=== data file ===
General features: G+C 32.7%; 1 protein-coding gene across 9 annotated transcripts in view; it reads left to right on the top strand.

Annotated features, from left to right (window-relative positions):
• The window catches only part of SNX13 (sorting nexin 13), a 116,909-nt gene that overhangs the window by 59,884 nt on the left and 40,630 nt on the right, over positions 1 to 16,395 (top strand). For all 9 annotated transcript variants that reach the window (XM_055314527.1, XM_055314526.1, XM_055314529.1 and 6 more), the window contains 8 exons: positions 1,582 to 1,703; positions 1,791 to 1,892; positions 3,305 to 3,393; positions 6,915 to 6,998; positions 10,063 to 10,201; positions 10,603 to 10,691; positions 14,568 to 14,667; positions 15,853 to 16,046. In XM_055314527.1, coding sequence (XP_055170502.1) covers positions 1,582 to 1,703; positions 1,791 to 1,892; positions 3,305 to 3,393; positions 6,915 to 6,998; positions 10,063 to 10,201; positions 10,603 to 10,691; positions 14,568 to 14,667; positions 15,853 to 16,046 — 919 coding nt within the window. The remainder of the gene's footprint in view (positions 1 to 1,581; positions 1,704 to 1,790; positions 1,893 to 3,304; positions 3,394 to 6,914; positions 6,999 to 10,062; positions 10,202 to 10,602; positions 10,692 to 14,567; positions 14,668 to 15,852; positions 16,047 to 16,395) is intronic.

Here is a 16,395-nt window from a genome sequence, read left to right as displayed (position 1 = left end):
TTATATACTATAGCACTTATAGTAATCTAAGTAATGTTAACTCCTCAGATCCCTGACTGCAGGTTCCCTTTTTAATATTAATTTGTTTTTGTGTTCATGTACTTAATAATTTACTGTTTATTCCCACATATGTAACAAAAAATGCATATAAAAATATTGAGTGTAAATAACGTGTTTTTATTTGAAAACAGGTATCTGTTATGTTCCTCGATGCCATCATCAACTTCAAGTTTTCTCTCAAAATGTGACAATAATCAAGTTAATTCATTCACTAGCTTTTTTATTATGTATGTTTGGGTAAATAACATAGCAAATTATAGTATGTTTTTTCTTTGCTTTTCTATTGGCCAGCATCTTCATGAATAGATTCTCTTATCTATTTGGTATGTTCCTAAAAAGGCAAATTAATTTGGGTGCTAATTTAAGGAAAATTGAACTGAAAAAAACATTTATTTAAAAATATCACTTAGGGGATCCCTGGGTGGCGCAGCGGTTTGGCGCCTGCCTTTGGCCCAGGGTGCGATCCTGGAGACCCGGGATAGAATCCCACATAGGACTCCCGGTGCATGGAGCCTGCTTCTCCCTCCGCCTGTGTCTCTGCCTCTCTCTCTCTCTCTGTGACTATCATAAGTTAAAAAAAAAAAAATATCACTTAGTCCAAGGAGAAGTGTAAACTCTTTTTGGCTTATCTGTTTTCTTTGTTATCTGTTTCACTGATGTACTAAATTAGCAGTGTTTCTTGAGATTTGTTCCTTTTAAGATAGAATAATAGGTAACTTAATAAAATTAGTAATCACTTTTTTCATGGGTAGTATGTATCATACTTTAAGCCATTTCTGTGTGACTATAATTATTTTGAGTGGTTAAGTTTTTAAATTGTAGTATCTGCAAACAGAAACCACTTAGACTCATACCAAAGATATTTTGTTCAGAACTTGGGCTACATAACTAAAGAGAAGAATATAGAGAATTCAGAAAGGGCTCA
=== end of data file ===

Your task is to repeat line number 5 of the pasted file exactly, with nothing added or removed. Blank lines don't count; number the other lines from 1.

TTATATACTATAGCACTTATAGTAATCTAAGTAATGTTAACTCCTCAGATCCCTGACTGCAGGTTCCCTTTTTAATATTAATTTGTTTTTGTGTTCATGTACTTAATAATTTACTGTTTATTCCCACATATGTAACAAAAAATGCATATAAAAATATTGAGTGTAAATAACGTGTTTTTATTTGAAAACAGGTATCTGTTATGTTCCTCGATGCCATCATCAACTTCAAGTTTTCTCTCAAAATGTGACAATAATCAAGTTAATTCATTCACTAGCTTTTTTATTATGTATGTTTGGGTAAATAACATAGCAAATTATAGTATGTTTTTTCTTTGCTTTTCTATTGGCCAGCATCTTCATGAATAGATTCTCTTATCTATTTGGTATGTTCCTAAAAAGGCAAATTAATTTGGGTGCTAATTTAAGGAAAATTGAACTGAAAAAAACATTTATTTAAAAATATCACTTAGGGGATCCCTGGGTGGCGCAGCGGTTTGGCGCCTGCCTTTGGCCCAGGGTGCGATCCTGGAGACCCGGGATAGAATCCCACATAGGACTCCCGGTGCATGGAGCCTGCTTCTCCCTCCGCCTGTGTCTCTGCCTCTCTCTCTCTCTCTGTGACTATCATAAGTTAAAAAAAAAAAAATATCACTTAGTCCAAGGAGAAGTGTAAACTCTTTTTGGCTTATCTGTTTTCTTTGTTATCTGTTTCACTGATGTACTAAATTAGCAGTGTTTCTTGAGATTTGTTCCTTTTAAGATAGAATAATAGGTAACTTAATAAAATTAGTAATCACTTTTTTCATGGGTAGTATGTATCATACTTTAAGCCATTTCTGTGTGACTATAATTATTTTGAGTGGTTAAGTTTTTAAATTGTAGTATCTGCAAACAGAAACCACTTAGACTCATACCAAAGATATTTTGTTCAGAACTTGGGCTACATAACTAAAGAGAAGAATATAGAGAATTCAGAAAGGGCTCA